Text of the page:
It was a weird, wooly and wet weekend in Cannes. And it began with what has to be one of the stranger ideas ever put forward for a film: “Jimmy P.: Psychotherapy of a Plains Indian” from Arnaud Desplechin (the wonderful “A Christmas Tale”). Based on a book by French anthropologist/psychotherapist George Deveraux, it’s the more or less true story of a Native American WWII vet, played by Benicio del Toro, who winds up in a military hospital suffering from post-war injuries, real or imagined. When the staff decides the problems are not physical, but don’t have a grasp on the potential mental issues an Indian might face, they call in Deveraux, who is also an expert in Native American culture.
I found the film itself quite strange, the imagery flat, the editing choppy, many of the performances unconvincing, some of the relationships unsatisfying. Even the excellent Mathieu Amalric’s first scenes seem slightly bogus, and his relationship with the married Madeleine (Gina McKee) is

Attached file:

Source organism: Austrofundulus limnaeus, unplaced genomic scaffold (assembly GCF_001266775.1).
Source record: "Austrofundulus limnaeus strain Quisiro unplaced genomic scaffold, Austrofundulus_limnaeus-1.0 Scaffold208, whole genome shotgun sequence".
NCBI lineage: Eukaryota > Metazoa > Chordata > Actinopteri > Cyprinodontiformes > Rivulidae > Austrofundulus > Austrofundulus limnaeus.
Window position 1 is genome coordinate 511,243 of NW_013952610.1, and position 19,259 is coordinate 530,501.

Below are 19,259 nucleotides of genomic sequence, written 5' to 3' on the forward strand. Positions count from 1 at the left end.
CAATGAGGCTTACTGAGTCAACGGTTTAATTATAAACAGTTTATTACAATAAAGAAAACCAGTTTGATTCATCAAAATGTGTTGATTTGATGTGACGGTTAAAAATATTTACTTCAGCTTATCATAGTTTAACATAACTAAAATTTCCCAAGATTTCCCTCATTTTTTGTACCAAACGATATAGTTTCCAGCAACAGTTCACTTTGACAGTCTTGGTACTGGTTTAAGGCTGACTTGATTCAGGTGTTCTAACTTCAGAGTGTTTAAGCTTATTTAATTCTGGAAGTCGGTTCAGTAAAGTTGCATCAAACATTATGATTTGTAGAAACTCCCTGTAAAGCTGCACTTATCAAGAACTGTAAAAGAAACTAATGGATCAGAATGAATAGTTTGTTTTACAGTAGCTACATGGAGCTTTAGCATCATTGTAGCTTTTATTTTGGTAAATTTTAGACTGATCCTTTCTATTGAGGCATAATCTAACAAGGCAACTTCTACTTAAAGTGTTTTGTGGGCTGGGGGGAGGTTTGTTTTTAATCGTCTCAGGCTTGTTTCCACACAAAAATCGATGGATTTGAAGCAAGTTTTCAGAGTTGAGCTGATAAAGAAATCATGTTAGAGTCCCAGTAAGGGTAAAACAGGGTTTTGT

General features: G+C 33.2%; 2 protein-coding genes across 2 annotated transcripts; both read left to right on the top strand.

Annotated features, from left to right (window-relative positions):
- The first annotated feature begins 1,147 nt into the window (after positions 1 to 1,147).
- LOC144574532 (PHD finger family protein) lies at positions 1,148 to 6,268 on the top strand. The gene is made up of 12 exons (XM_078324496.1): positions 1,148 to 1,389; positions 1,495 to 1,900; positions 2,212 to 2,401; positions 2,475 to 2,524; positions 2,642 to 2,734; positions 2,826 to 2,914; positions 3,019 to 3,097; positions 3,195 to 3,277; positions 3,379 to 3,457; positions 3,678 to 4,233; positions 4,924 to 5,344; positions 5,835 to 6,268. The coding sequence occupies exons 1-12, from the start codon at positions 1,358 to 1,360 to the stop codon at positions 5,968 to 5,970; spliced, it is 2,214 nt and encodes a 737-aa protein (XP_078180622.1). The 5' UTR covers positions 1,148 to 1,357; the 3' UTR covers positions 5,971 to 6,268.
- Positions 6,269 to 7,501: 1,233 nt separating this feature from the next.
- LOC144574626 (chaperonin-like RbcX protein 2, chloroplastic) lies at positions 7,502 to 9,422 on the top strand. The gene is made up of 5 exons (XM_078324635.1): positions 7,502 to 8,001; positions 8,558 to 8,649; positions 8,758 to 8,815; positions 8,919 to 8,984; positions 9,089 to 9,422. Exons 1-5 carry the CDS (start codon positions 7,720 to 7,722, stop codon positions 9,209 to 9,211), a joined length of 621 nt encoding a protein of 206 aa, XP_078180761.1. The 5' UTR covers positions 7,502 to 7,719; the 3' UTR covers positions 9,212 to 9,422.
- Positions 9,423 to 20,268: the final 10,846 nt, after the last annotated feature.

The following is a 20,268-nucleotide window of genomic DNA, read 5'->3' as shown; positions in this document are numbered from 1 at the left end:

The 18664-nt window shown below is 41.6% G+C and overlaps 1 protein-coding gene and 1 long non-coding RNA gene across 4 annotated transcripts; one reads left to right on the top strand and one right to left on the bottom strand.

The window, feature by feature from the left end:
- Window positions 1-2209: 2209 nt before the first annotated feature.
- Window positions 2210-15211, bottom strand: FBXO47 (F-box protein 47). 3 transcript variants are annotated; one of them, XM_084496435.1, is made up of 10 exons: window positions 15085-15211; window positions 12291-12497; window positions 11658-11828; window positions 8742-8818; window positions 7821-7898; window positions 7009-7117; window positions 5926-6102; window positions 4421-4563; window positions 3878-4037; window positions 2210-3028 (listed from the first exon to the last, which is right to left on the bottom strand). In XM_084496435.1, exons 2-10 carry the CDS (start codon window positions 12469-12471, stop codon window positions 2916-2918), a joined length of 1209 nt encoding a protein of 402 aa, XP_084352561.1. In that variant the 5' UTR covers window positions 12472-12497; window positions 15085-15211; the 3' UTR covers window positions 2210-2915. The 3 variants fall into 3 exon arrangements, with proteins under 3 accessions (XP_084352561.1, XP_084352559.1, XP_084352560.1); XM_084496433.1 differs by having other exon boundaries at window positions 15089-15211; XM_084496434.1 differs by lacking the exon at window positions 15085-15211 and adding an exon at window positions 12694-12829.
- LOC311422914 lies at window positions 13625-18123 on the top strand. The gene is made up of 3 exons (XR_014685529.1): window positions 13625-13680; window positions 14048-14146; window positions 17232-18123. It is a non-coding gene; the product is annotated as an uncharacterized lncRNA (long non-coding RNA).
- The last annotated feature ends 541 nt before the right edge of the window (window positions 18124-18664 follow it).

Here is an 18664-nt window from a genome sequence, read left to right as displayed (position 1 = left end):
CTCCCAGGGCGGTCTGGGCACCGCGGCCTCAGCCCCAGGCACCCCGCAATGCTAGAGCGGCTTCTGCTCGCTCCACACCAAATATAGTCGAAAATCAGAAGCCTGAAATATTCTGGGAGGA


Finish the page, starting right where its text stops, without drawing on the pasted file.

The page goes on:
John D. MacDonald’s paperback hero Travis McGee was the protagonist of twenty-one Gold Medal Originals, all with color words in their titles, beginning with "The Deep Blue Good-Bye" in 1964. McGee is a six-foot-plus sun-baked blonde hunk with a heart of gold, a lady-killer with a sentimental streak and a houseboat in Fort Lauderdale. He gets around, but he truly is God's gift. His sexual ministrations can be downright therapeutic for the troubled, abandoned women who seek his services as an unlicensed “salvage consultant,” recovering missing or stolen property in exchange for half its value.
As strange as it may sound, we have no particular problem with the recent announcement that Leonardo DiCaprio will be playing McGee, in an upcoming adaptation of "Deep Blue" that Boston-noir novelist Dennis Lehane ("Gone Baby Gone") is currently writing. Clearly DiCaprio has a potential franchise in his sights.
Leo may be slightly less apt than some of the broad shouldered all-Americans